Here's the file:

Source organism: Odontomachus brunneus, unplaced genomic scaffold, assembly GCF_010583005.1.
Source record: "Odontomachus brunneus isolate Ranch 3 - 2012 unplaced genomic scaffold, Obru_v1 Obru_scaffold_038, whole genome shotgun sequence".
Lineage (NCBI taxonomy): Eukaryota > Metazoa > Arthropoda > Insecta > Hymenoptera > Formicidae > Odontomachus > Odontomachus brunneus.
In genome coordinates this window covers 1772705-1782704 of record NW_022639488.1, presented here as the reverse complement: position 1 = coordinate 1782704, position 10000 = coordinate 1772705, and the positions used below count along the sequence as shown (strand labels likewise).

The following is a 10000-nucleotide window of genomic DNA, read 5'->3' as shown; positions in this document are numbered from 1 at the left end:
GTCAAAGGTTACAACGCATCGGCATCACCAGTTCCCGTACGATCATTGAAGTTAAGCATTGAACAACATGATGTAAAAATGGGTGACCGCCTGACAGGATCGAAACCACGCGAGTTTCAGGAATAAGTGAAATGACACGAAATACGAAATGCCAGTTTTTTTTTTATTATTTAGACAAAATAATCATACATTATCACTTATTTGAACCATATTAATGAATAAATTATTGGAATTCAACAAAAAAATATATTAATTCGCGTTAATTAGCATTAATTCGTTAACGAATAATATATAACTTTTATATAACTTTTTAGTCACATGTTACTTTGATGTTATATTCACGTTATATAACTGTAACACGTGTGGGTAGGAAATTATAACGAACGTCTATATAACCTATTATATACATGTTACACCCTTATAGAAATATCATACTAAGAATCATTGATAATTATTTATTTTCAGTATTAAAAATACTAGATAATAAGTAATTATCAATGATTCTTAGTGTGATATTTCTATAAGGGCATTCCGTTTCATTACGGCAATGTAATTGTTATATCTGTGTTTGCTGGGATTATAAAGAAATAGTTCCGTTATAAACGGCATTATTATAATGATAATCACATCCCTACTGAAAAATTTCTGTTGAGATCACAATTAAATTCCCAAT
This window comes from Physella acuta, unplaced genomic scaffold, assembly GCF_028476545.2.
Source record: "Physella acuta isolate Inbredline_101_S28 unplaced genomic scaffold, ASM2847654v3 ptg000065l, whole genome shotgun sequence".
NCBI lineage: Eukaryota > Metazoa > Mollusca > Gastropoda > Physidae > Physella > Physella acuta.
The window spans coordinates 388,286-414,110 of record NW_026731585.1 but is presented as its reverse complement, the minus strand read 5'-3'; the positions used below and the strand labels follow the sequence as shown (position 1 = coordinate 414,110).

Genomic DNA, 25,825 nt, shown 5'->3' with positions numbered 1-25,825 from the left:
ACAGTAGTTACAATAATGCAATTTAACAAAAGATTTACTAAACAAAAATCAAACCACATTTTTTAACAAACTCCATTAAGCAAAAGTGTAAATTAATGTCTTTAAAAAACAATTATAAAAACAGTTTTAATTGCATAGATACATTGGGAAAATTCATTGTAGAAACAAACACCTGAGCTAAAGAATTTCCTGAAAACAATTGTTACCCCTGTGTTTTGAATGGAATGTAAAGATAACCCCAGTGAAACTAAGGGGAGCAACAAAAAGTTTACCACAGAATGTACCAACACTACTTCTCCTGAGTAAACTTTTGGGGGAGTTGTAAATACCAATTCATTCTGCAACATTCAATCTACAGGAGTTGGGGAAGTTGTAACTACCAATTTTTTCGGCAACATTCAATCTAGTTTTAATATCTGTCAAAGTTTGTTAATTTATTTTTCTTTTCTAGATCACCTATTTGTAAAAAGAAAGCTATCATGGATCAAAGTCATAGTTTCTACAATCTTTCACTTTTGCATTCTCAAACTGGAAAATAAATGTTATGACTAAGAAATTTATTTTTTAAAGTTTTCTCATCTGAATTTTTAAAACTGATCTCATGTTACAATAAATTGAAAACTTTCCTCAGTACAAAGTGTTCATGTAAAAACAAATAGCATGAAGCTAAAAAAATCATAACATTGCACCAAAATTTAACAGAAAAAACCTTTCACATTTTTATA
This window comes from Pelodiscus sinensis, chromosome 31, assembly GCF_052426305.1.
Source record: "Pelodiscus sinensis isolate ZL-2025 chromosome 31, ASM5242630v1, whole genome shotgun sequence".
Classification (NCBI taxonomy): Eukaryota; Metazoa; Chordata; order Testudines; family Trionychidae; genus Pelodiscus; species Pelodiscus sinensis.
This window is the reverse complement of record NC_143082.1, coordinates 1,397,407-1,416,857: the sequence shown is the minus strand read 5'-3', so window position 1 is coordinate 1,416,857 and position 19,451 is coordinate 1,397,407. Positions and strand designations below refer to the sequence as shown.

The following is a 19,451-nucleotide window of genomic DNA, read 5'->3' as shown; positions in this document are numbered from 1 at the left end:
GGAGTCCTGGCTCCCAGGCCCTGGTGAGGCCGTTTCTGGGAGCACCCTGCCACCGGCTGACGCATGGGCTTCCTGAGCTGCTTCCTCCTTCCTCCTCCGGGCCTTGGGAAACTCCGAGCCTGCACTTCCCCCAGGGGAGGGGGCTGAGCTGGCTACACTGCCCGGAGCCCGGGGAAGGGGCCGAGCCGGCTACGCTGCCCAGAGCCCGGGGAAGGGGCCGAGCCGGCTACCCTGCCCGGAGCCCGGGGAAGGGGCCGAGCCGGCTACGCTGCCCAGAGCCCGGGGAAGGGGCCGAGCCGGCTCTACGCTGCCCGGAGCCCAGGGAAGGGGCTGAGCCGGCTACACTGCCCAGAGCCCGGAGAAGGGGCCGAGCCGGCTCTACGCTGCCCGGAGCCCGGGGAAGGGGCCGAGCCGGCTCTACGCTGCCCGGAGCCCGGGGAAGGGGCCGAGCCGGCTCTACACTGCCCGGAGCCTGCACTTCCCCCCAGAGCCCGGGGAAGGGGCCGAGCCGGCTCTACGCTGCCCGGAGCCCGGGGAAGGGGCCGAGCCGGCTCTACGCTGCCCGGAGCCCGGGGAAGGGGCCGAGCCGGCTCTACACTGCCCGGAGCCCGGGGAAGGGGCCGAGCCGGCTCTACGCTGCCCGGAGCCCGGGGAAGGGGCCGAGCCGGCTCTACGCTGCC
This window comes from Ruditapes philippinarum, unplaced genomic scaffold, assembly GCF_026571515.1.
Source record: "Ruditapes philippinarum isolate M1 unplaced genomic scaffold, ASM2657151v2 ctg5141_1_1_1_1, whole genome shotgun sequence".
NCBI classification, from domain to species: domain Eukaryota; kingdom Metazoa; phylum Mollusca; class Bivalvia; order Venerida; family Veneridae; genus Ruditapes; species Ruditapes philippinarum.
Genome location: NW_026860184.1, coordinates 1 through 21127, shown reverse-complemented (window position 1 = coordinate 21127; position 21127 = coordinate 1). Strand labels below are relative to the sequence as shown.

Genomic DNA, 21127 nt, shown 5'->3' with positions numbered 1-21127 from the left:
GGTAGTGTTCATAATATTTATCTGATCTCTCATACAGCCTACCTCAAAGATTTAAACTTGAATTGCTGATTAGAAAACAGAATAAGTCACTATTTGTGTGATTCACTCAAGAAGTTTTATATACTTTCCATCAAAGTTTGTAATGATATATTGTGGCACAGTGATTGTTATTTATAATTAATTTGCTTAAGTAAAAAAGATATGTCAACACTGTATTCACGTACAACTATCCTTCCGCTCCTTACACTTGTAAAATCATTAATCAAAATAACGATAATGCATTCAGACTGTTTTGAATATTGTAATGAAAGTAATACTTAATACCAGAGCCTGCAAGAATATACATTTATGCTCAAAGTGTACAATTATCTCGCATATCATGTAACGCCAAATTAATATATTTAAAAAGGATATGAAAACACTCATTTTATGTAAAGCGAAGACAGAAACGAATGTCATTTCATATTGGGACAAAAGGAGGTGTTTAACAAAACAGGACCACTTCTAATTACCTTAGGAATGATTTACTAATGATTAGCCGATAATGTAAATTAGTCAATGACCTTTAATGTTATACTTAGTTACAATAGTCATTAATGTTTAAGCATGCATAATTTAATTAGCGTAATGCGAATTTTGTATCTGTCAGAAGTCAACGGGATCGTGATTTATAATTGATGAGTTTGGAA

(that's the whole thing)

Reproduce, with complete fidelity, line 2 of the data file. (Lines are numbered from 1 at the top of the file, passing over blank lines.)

Source record: "Odontomachus brunneus isolate Ranch 3 - 2012 unplaced genomic scaffold, Obru_v1 Obru_scaffold_038, whole genome shotgun sequence".